10 Ways to Check-In with Students during the Term

When teaching, course evaluations can provide a snapshot of students’ experiences which can be used to improve the course in future terms. That feedback is after the course has ended though. During the term, checking in with students about their experience of the course can provide helpful information that can allow for flexibility and adaptation to meet the needs of specific students or make adjustments that benefit the entire class. While formative assessment is always helpful to see how students are progressing in their learning, checking in on their experience of the course can offer a different kind of awareness and insight into opportunities for student support. In addition, being responsive after checking in can demonstrate your care for students and your willingness to work together to co-create a positive class experience. Including anonymous check-in options can also help students feel safer sharing about experiences or offering authentic feedback.

Here are a few ideas for how you can check in with students and gain valuable information to support your planning and pedagogy:

  1. Q&A Time: Save 5 minutes at the start of one class session each week for open question time. Encourage students to bring questions during that time or give them space to talk with a partner about a question before asking.
  2. Stop, Start, Continue: Hand out 3×5 cards and ask students to respond to Start, Stop, Continue prompts.
    • What’s something they’d like to start happening in the course?
    • What’s something they’d like to stop happening in the course?
    • What practice do they appreciate and want to continue?
  3. Anonymous Qualtrics Survey: Include a link to an anonymous Qualtrics survey in your syllabus and remind students about the link throughout the term. Invite them to share about how they’re experiencing the course throughout the term.
  4. Process Memos: When students submit assignments during the term, plan for a few of those assignments to include process memos where students reflect on their process and next steps in learning. Don’t grade process memos, or, grade only as complete/incomplete to encourage authentic reflection.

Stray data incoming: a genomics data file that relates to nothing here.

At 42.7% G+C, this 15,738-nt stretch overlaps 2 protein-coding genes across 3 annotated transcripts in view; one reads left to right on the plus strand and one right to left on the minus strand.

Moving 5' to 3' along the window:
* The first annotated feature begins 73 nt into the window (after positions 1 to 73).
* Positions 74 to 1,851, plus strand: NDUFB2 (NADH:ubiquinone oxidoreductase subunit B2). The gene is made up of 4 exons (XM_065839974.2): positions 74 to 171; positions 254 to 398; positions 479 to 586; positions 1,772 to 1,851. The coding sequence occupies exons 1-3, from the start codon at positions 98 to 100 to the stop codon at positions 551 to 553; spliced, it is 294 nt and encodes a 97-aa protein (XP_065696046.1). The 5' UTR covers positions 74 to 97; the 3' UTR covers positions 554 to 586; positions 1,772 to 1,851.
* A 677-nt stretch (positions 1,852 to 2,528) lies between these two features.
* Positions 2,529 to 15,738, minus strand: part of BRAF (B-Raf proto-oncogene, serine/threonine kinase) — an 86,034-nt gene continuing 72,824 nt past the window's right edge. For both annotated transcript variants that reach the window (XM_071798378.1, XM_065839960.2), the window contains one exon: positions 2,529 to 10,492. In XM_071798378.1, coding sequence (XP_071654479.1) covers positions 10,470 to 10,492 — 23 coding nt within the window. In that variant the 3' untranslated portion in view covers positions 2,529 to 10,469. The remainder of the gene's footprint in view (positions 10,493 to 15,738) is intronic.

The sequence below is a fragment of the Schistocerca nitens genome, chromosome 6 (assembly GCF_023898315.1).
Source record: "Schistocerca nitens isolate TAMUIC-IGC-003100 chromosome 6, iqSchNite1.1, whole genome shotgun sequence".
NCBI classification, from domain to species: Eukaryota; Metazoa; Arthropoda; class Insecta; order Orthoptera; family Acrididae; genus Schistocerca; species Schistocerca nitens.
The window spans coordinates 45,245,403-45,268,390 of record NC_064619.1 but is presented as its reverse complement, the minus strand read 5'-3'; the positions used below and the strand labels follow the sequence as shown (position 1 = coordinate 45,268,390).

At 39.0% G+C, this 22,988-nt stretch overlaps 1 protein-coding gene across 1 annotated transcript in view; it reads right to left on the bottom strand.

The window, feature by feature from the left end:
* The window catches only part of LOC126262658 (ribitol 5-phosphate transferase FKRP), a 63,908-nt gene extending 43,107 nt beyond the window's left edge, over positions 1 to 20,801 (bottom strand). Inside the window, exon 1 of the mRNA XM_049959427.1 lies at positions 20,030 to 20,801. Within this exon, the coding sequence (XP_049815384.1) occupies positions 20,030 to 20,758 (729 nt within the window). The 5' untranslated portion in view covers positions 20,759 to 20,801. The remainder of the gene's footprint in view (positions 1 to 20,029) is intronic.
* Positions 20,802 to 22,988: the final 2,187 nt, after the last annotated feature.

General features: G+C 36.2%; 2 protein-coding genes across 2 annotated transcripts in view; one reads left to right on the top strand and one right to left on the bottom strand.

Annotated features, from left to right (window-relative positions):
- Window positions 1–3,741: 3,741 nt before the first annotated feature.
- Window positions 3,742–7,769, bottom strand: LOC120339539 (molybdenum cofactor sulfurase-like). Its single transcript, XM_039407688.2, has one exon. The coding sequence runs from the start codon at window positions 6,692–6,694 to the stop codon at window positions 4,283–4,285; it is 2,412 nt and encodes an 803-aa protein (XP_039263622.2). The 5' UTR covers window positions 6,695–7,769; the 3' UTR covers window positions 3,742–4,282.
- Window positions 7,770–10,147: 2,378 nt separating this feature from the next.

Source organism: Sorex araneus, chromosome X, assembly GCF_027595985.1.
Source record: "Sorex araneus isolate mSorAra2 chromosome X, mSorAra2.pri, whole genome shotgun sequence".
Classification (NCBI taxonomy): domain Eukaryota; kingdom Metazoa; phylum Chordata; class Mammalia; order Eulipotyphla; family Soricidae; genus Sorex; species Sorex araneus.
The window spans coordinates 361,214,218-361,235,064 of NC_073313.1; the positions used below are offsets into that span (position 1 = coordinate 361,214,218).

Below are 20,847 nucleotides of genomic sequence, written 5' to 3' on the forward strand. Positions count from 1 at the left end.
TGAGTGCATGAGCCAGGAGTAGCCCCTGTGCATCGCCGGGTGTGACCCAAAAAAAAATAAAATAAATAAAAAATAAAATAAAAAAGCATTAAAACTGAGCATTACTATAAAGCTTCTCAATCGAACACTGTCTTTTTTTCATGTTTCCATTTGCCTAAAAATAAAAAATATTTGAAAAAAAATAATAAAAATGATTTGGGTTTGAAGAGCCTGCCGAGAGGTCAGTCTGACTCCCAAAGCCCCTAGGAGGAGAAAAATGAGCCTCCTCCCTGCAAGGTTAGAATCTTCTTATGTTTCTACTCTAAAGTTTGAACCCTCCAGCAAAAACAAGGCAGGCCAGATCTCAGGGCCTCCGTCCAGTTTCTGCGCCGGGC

5. Midterm Survey: Share an anonymous survey (hand out in class or distribute link online) half-way through the term with questions about specific elements of the course (e.g., class sessions, office hours, assignments, etc.). After surveying students, provide an overview of what you’ve learned and any adjustments you’re making to the course in response.
  6. Clearest and Muddiest Point: Start some class sessions by asking students to talk together and share out about what their clearest and muddiest points are. You can also do this anonymously using tools like Poll Everywhere or Mentimeter.
  7. Conferences: If you teach a course where individual or small group conferences are feasible, having 1:1 conversation can help you learn about students’ experiences and provide space for follow-up questions. Sharing a few prompts for students to think on prior to the conversation can be a great way to help students prepare to share experiences.
  8. Sticky Note Takeaways or Exit Tickets: Occasionally hand out a sticky note at the start of class, and have students write a takeaway or insight from the class session; make a connection between past and current content; or share how the day’s lecture, discussion, or activities landed for them. This can be particularly useful for understanding what students are learning and how they’ve experienced a new activity you’ve tried in class.
  9. Ungraded Reflection: Low-stakes, brief assignments with a guiding prompt can be a quick way for students to reflect in class and give you a sense of what students are thinking about or learning at a key point in the term.
  10. Submit an Exam Question: Ask students to submit questions and offer that 2-3 of the questions from class will end up on the exam itself. This provides insight into what students view as key concepts or challenging aspects of course. You can then be mindful of what does and doesn’t show up in submitted questions as you support students in preparing for the upcoming exams.
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